Population demography and connectivity of Spotted Turtles on an urban military installation
March 2016 - August 2020
- University of Arkansas Graduate School
Spotted turtles are considered endangered by the IUCN and are a Species of Greatest Conservation Need in all 21 U.S. states in which they occur, including Virginia where they were once common. Northern Virginia is one of the fastest developing areas of the country and spotted turtle habitat has been rapidly lost. One area where they are still abundant is on the protected Fort Belvoir, VA. Working with Dr. Jinelle Sperry of the US Army Corps of Engineers, graduate student Ellery Lassiter and I are studying the population demography and movement patterns of turtles on the installation. Using capture-mark-recapture techniques as well as radio-telemetry we are exploring how the populations on Fort Belvoir are faring, if turtles from different areas of the installation are connected, and if Fort Belvoir is acting as a source population for other nearby natural areas. Results from this study will directly inform management activities on Fort Belvoir and will assist the installation biologists with consultation with the USFWS if the species is listed.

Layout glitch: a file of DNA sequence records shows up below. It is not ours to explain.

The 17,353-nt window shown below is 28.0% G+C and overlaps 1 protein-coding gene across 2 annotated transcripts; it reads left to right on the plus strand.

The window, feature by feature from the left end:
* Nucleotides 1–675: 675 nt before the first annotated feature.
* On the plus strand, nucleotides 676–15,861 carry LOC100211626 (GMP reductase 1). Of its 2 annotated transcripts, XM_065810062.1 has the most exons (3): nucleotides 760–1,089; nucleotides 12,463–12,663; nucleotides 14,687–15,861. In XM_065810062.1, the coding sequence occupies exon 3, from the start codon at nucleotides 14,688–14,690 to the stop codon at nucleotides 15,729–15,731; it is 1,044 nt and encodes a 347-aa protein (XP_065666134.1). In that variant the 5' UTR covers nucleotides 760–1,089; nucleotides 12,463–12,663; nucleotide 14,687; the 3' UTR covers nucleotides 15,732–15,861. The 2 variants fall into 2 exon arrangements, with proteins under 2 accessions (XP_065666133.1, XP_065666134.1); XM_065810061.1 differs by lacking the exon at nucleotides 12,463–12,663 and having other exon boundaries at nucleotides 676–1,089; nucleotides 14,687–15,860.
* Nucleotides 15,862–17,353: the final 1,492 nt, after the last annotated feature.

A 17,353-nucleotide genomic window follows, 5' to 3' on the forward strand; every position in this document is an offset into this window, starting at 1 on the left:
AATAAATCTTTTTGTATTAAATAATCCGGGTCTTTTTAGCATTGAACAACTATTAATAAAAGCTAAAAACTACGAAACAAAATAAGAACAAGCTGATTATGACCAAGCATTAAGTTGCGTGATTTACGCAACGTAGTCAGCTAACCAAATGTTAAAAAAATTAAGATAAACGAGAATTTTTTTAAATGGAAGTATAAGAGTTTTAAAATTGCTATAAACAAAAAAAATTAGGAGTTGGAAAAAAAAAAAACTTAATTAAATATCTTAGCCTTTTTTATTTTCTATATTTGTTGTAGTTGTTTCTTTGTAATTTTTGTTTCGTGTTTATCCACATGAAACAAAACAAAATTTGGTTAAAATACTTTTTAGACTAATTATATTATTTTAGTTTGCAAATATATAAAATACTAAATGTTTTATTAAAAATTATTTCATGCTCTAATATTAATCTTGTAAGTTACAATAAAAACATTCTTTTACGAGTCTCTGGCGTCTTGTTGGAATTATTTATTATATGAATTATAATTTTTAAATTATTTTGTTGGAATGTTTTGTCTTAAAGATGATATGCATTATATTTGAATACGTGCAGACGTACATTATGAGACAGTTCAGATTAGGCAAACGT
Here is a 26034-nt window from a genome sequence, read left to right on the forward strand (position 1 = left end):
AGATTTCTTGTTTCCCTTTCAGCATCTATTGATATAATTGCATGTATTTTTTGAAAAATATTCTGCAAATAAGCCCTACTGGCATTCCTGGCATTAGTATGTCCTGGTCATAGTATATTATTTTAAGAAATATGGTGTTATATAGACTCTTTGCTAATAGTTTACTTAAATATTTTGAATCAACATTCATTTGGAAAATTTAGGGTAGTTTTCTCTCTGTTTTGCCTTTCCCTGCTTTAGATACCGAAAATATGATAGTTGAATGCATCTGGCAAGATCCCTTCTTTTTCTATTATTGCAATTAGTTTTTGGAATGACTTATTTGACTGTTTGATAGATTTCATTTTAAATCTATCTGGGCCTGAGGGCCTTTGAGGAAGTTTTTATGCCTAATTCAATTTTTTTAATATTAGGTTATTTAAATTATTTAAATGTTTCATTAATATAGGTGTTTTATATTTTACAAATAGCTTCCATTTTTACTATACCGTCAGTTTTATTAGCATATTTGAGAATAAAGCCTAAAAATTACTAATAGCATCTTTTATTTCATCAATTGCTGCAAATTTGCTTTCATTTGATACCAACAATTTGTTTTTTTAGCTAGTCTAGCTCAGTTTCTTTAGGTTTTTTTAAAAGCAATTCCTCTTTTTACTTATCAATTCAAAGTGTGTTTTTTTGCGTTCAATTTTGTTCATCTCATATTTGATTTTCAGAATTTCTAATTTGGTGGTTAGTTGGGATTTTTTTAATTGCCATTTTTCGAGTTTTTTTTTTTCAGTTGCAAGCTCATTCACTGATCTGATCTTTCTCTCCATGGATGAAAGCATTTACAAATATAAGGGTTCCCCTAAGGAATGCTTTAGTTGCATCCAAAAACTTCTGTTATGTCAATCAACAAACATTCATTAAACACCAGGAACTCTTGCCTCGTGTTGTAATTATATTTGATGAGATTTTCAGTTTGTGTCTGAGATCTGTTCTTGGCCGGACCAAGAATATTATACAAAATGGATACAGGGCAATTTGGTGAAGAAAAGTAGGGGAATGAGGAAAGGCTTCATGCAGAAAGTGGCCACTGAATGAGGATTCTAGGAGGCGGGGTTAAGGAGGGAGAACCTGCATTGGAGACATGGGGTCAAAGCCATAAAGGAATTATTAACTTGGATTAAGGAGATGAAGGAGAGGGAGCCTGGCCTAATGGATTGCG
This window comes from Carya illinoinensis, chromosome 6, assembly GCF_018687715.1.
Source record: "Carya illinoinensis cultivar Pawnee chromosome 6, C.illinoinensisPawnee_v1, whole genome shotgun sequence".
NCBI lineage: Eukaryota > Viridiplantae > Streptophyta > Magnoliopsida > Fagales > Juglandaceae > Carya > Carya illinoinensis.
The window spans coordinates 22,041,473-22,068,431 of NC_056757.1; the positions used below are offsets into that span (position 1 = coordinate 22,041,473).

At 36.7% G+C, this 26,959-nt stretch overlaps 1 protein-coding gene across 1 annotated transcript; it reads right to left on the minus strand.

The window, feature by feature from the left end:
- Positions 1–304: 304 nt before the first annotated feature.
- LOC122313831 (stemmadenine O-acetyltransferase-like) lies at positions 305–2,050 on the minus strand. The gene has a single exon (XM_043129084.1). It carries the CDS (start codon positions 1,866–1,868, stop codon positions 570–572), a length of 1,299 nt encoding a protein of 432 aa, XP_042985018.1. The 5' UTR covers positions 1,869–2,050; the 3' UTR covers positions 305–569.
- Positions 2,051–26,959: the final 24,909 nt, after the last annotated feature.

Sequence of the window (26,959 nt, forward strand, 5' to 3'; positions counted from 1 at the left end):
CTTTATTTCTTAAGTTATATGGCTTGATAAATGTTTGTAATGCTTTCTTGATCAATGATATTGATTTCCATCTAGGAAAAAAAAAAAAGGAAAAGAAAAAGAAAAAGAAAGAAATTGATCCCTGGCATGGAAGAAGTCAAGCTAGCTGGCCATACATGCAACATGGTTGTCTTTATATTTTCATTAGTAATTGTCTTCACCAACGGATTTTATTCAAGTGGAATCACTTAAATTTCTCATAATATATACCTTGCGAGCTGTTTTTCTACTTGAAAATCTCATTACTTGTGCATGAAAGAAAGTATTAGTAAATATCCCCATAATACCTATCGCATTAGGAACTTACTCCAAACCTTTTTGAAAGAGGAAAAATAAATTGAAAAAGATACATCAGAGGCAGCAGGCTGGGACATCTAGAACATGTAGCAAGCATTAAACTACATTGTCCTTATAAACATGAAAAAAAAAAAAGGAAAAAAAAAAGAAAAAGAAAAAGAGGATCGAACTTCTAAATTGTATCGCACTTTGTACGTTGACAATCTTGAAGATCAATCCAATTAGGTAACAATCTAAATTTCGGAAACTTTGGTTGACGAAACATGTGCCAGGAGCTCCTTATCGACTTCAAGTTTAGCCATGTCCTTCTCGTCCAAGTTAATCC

|Lassiter, E.R., J.H. Sperry, and B.A. DeGregorio. 2019. Why did the turtle cross the wetland? Poster Presentation - Spotted, Blanding's and Wood Turtle Symposium.||November 2019|
|Ruther, E.V., B.A. DeGregorio, and J.H. Sperry. 2020. Drivers of Spotted Turtle (Clemmys guttata) Movement and Space Use in an Urbanized Landscape||September 2020|
|Spotted turtle (Clemmys guttata) movement patterns in an urbanized landscape. Lassiter, E.V., B.A. DeGregorio, and J.H. Sperry. 2020. Arkansas Chapter of the Wildlife Society||March 2020|